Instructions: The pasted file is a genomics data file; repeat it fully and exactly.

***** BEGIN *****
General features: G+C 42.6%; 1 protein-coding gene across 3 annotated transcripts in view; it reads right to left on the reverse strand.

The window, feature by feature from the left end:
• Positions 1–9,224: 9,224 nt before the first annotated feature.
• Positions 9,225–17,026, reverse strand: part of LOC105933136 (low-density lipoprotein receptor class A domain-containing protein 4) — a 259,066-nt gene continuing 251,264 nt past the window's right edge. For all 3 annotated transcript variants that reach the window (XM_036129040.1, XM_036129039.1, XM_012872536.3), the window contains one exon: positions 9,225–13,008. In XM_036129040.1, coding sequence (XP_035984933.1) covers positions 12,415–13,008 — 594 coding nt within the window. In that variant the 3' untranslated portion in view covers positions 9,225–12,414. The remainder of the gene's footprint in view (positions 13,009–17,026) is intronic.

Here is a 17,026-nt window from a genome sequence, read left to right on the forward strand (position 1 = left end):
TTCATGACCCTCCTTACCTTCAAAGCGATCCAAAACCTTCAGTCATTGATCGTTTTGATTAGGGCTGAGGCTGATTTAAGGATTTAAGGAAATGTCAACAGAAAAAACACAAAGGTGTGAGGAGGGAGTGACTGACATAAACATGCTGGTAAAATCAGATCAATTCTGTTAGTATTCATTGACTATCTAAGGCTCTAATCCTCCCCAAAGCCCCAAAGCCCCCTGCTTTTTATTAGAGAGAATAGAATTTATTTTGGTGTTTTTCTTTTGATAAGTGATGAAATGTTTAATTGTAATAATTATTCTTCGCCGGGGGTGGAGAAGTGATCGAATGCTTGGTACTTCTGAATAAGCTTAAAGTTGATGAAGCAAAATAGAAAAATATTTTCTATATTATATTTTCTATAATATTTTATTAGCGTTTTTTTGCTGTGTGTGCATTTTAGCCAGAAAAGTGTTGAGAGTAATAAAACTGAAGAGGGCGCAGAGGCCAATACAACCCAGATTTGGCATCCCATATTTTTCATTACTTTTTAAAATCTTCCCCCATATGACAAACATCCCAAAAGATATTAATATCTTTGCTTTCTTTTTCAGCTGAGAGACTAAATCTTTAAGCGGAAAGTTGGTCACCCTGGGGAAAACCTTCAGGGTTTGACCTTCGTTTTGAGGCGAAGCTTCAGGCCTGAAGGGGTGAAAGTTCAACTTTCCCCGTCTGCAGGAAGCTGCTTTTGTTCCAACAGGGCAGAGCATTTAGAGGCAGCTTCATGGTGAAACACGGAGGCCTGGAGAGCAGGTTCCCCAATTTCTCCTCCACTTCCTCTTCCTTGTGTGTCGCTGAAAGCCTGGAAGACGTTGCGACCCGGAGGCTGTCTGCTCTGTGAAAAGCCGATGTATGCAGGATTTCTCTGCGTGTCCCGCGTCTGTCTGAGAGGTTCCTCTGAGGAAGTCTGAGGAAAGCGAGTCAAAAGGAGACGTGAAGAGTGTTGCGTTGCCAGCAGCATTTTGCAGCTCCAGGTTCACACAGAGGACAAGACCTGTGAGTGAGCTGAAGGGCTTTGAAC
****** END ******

General features: G+C 42.6%; 1 protein-coding gene across 3 annotated transcripts in view; it reads right to left on the reverse strand.

The window, feature by feature from the left end:
• Positions 1–9,224: 9,224 nt before the first annotated feature.
• Positions 9,225–17,026, reverse strand: part of LOC105933136 (low-density lipoprotein receptor class A domain-containing protein 4) — a 259,066-nt gene continuing 251,264 nt past the window's right edge. For all 3 annotated transcript variants that reach the window (XM_036129040.1, XM_036129039.1, XM_012872536.3), the window contains one exon: positions 9,225–13,008. In XM_036129040.1, coding sequence (XP_035984933.1) covers positions 12,415–13,008 — 594 coding nt within the window. In that variant the 3' untranslated portion in view covers positions 9,225–12,414. The remainder of the gene's footprint in view (positions 13,009–17,026) is intronic.

Here is a 17,026-nt window from a genome sequence, read left to right on the forward strand (position 1 = left end):
TTCATGACCCTCCTTACCTTCAAAGCGATCCAAAACCTTCAGTCATTGATCGTTTTGATTAGGGCTGAGGCTGATTTAAGGATTTAAGGAAATGTCAACAGAAAAAACACAAAGGTGTGAGGAGGGAGTGACTGACATAAACATGCTGGTAAAATCAGATCAATTCTGTTAGTATTCATTGACTATCTAAGGCTCTAATCCTCCCCAAAGCCCCAAAGCCCCCTGCTTTTTATTAGAGAGAATAGAATTTATTTTGGTGTTTTTCTTTTGATAAGTGATGAAATGTTTAATTGTAATAATTATTCTTCGCCGGGGGTGGAGAAGTGATCGAATGCTTGGTACTTCTGAATAAGCTTAAAGTTGATGAAGCAAAATAGAAAAATATTTTCTATATTATATTTTCTATAATATTTTATTAGCGTTTTTTTGCTGTGTGTGCATTTTAGCCAGAAAAGTGTTGAGAGTAATAAAACTGAAGAGGGCGCAGAGGCCAATACAACCCAGATTTGGCATCCCATATTTTTCATTACTTTTTAAAATCTTCCCCCATATGACAAACATCCCAAAAGATATTAATATCTTTGCTTTCTTTTTCAGCTGAGAGACTAAATCTTTAAGCGGAAAGTTGGTCACCCTGGGGAAAACCTTCAGGGTTTGACCTTCGTTTTGAGGCGAAGCTTCAGGCCTGAAGGGGTGAAAGTTCAACTTTCCCCGTCTGCAGGAAGCTGCTTTTGTTCCAACAGGGCAGAGCATTTAGAGGCAGCTTCATGGTGAAACACGGAGGCCTGGAGAGCAGGTTCCCCAATTTCTCCTCCACTTCCTCTTCCTTGTGTGTCGCTGAAAGCCTGGAAGACGTTGCGACCCGGAGGCTGTCTGCTCTGTGAAAAGCCGATGTATGCAGGATTTCTCTGCGTGTCCCGCGTCTGTCTGAGAGGTTCCTCTGAGGAAGTCTGAGGAAAGCGAGTCAAAAGGAGACGTGAAGAGTGTTGCGTTGCCAGCAGCATTTTGCAGCTCCAGGTTCACACAGAGGACAAGACCTGTGAGTGAGCTGAAGGGCTTTGAAC